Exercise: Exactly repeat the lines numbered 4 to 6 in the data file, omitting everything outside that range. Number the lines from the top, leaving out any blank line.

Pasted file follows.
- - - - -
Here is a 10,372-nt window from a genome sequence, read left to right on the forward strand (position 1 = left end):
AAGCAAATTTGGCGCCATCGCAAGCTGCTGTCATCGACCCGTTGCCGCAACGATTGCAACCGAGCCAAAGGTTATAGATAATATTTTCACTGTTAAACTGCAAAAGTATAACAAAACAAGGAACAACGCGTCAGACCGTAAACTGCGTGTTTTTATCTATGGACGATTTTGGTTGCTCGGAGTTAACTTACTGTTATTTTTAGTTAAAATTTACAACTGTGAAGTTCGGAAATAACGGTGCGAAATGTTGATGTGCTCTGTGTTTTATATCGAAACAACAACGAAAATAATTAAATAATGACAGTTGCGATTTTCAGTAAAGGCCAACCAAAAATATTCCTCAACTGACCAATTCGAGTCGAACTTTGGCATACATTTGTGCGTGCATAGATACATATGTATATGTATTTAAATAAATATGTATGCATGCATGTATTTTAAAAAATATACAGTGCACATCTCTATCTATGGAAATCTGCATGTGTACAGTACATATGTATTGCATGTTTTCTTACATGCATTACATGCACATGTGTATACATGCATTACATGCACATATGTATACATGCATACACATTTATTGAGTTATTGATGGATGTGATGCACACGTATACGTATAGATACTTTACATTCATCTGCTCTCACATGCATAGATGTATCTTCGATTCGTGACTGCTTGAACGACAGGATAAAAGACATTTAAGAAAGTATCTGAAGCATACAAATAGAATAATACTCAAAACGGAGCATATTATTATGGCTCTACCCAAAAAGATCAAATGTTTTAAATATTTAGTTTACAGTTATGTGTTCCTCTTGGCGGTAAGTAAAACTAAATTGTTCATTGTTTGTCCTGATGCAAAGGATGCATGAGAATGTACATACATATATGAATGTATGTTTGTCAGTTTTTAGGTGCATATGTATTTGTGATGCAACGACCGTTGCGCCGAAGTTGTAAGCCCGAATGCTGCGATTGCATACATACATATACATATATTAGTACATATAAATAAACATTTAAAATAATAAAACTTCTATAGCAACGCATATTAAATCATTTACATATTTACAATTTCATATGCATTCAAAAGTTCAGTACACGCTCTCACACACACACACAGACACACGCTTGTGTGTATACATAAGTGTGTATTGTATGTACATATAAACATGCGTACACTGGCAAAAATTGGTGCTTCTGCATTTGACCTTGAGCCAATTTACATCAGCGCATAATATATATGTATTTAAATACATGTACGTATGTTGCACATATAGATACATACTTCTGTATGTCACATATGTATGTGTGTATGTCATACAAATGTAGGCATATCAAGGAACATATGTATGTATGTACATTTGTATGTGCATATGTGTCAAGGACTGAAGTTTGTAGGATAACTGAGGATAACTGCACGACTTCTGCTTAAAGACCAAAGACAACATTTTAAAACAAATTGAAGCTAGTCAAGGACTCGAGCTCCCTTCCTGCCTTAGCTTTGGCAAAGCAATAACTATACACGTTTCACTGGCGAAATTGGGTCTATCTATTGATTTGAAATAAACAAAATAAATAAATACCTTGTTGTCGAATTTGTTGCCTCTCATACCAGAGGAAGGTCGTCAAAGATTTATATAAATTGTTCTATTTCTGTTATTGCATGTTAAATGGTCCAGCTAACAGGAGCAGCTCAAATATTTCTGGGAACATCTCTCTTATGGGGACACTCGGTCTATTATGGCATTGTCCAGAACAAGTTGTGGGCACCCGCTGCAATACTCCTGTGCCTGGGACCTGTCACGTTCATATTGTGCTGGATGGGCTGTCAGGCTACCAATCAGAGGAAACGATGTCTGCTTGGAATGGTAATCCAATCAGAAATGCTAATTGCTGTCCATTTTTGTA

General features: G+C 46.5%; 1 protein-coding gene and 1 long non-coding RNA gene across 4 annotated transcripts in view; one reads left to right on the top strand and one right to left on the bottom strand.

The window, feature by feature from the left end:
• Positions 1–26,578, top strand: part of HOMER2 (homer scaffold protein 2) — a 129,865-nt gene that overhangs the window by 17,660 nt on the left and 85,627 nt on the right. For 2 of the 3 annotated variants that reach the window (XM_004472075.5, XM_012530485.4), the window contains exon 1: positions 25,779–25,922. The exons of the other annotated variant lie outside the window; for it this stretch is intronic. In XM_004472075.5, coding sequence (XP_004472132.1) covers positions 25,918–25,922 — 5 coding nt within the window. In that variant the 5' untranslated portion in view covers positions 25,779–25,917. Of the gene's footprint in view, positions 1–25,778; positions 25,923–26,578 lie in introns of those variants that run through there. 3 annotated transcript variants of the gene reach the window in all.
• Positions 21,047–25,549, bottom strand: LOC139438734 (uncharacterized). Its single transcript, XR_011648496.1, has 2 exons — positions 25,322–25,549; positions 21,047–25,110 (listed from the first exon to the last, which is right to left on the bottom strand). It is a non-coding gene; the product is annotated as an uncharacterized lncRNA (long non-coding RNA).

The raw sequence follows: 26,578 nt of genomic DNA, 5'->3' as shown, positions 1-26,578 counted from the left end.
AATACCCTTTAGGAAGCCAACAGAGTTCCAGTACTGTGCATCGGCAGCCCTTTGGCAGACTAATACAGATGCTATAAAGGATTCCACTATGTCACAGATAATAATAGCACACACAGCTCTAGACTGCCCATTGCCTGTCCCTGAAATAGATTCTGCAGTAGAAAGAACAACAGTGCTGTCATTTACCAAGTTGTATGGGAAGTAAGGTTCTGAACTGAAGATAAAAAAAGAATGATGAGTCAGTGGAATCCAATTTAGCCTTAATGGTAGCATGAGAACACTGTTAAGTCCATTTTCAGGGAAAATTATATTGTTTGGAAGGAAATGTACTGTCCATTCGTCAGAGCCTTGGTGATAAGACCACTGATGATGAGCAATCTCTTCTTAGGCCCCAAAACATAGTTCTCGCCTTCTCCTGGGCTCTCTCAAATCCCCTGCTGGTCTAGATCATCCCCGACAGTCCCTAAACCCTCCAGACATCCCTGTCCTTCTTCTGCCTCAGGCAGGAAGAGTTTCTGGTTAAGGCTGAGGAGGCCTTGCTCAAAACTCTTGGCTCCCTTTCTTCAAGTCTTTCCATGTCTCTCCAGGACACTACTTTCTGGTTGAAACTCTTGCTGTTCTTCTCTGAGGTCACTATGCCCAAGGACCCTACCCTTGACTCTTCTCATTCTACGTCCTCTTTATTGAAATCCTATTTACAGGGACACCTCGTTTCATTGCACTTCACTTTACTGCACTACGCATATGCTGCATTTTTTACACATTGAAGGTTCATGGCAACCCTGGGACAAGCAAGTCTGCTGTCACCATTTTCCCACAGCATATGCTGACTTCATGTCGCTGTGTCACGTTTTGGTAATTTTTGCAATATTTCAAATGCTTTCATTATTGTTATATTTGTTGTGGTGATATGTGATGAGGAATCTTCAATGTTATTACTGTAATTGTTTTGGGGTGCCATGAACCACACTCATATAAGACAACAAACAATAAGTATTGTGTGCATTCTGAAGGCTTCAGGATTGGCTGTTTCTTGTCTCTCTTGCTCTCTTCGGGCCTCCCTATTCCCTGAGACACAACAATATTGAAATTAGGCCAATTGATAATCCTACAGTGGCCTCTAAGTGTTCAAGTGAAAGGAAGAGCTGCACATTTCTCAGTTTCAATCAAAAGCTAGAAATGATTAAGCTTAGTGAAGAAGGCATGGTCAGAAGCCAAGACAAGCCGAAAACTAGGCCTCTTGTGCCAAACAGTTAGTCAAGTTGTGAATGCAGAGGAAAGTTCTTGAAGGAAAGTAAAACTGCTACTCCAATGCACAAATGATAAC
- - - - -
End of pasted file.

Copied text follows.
The window, feature by feature from the left end:
• Positions 1–26,578, top strand: part of HOMER2 (homer scaffold protein 2) — a 129,865-nt gene that overhangs the window by 17,660 nt on the left and 85,627 nt on the right. For 2 of the 3 annotated variants that reach the window (XM_004472075.5, XM_012530485.4), the window contains exon 1: positions 25,779–25,922. The exons of the other annotated variant lie outside the window; for it this stretch is intronic. In XM_004472075.5, coding sequence (XP_004472132.1) covers positions 25,918–25,922 — 5 coding nt within the window. In that variant the 5' untranslated portion in view covers positions 25,779–25,917. Of the gene's footprint in view, positions 1–25,778; positions 25,923–26,578 lie in introns of those variants that run through there. 3 annotated transcript variants of the gene reach the window in all.
• Positions 21,047–25,549, bottom strand: LOC139438734 (uncharacterized). Its single transcript, XR_011648496.1, has 2 exons — positions 25,322–25,549; positions 21,047–25,110 (listed from the first exon to the last, which is right to left on the bottom strand). It is a non-coding gene; the product is annotated as an uncharacterized lncRNA (long non-coding RNA).